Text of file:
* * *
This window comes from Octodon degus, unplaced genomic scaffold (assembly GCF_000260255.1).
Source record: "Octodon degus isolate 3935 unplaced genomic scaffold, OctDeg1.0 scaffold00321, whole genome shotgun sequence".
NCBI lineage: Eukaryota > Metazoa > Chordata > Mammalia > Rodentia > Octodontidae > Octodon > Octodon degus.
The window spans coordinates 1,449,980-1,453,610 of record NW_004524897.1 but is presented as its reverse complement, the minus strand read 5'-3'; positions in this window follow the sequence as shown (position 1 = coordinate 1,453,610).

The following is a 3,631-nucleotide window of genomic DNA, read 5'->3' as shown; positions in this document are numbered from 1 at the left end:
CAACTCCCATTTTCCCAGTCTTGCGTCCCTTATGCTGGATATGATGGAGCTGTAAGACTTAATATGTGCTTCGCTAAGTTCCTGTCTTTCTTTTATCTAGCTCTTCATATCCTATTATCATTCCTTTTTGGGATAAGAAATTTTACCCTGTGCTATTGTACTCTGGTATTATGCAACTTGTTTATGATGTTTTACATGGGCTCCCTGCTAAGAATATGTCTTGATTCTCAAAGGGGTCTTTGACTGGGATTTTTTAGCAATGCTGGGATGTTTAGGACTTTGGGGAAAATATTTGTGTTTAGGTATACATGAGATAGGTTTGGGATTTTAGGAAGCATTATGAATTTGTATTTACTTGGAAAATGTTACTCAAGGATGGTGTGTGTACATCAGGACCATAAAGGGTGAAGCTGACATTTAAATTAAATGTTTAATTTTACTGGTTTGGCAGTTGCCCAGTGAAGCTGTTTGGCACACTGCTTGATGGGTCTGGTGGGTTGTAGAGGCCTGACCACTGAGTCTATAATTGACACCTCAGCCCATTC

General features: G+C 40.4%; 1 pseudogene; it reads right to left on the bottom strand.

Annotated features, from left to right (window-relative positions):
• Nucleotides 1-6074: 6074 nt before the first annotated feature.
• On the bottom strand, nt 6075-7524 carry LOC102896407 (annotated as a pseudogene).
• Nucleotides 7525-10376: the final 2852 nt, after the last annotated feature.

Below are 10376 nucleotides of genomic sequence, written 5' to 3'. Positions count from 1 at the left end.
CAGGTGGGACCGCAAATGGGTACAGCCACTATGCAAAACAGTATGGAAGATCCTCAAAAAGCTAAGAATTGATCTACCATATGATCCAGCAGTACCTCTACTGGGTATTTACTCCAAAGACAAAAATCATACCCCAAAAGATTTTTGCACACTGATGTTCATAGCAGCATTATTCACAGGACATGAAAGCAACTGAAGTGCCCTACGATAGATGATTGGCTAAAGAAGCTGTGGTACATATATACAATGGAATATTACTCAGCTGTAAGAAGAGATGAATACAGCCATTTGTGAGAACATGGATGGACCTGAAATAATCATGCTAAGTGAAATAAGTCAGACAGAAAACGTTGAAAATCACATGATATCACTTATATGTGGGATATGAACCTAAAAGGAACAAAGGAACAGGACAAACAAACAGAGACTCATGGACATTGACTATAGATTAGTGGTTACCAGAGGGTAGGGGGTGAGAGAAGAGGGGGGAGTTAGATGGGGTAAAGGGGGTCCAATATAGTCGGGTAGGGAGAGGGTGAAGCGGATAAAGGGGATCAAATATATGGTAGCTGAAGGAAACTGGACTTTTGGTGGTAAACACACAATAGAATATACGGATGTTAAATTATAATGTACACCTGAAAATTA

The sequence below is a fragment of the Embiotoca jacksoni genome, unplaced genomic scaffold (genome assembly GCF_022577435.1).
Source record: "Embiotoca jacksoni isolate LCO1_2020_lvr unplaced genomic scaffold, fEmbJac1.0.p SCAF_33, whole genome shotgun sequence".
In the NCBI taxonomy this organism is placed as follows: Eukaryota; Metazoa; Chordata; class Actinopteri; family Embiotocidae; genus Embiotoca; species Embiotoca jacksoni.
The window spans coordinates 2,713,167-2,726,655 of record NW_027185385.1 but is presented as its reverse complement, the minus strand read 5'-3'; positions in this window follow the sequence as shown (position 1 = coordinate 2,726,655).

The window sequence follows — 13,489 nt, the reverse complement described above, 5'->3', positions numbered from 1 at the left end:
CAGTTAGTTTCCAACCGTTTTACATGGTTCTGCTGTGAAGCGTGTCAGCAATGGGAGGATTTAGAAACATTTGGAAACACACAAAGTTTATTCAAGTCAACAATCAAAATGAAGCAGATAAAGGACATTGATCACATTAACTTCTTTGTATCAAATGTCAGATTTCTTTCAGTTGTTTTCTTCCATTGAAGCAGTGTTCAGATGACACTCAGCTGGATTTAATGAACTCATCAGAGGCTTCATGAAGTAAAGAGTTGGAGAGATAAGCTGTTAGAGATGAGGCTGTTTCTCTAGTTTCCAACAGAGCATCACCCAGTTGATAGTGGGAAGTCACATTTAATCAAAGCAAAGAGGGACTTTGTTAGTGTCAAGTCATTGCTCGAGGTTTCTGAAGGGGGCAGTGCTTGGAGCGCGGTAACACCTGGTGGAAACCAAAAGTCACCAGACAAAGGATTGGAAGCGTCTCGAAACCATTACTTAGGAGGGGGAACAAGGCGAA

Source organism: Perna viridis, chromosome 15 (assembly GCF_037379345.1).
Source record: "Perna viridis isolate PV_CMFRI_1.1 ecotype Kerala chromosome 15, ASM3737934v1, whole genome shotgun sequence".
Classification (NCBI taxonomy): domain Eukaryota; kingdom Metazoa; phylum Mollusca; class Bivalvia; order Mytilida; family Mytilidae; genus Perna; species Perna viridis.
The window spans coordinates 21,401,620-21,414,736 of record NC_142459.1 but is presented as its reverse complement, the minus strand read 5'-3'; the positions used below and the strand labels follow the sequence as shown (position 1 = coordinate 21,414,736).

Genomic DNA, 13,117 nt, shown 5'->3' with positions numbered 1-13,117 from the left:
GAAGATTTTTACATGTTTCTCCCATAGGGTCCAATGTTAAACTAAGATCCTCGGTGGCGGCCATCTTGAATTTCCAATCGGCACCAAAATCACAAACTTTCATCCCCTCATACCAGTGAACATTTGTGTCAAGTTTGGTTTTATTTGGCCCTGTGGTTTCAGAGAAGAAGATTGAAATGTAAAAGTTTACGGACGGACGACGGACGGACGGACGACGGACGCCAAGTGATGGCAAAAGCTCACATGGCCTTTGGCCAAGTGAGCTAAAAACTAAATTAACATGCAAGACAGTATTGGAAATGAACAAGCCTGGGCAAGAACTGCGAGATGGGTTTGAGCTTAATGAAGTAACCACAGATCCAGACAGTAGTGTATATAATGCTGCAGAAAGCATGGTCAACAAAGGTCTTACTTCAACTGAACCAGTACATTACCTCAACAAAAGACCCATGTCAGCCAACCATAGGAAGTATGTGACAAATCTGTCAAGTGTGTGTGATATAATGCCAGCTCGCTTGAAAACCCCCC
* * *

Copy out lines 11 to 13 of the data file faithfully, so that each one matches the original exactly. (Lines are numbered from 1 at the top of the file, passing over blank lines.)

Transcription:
• Nucleotides 7525-10376: the final 2852 nt, after the last annotated feature.

Below are 10376 nucleotides of genomic sequence, written 5' to 3'. Positions count from 1 at the left end.
CAGGTGGGACCGCAAATGGGTACAGCCACTATGCAAAACAGTATGGAAGATCCTCAAAAAGCTAAGAATTGATCTACCATATGATCCAGCAGTACCTCTACTGGGTATTTACTCCAAAGACAAAAATCATACCCCAAAAGATTTTTGCACACTGATGTTCATAGCAGCATTATTCACAGGACATGAAAGCAACTGAAGTGCCCTACGATAGATGATTGGCTAAAGAAGCTGTGGTACATATATACAATGGAATATTACTCAGCTGTAAGAAGAGATGAATACAGCCATTTGTGAGAACATGGATGGACCTGAAATAATCATGCTAAGTGAAATAAGTCAGACAGAAAACGTTGAAAATCACATGATATCACTTATATGTGGGATATGAACCTAAAAGGAACAAAGGAACAGGACAAACAAACAGAGACTCATGGACATTGACTATAGATTAGTGGTTACCAGAGGGTAGGGGGTGAGAGAAGAGGGGGGAGTTAGATGGGGTAAAGGGGGTCCAATATAGTCGGGTAGGGAGAGGGTGAAGCGGATAAAGGGGATCAAATATATGGTAGCTGAAGGAAACTGGACTTTTGGTGGTAAACACACAATAGAATATACGGATGTTAAATTATAATGTACACCTGAAAATTA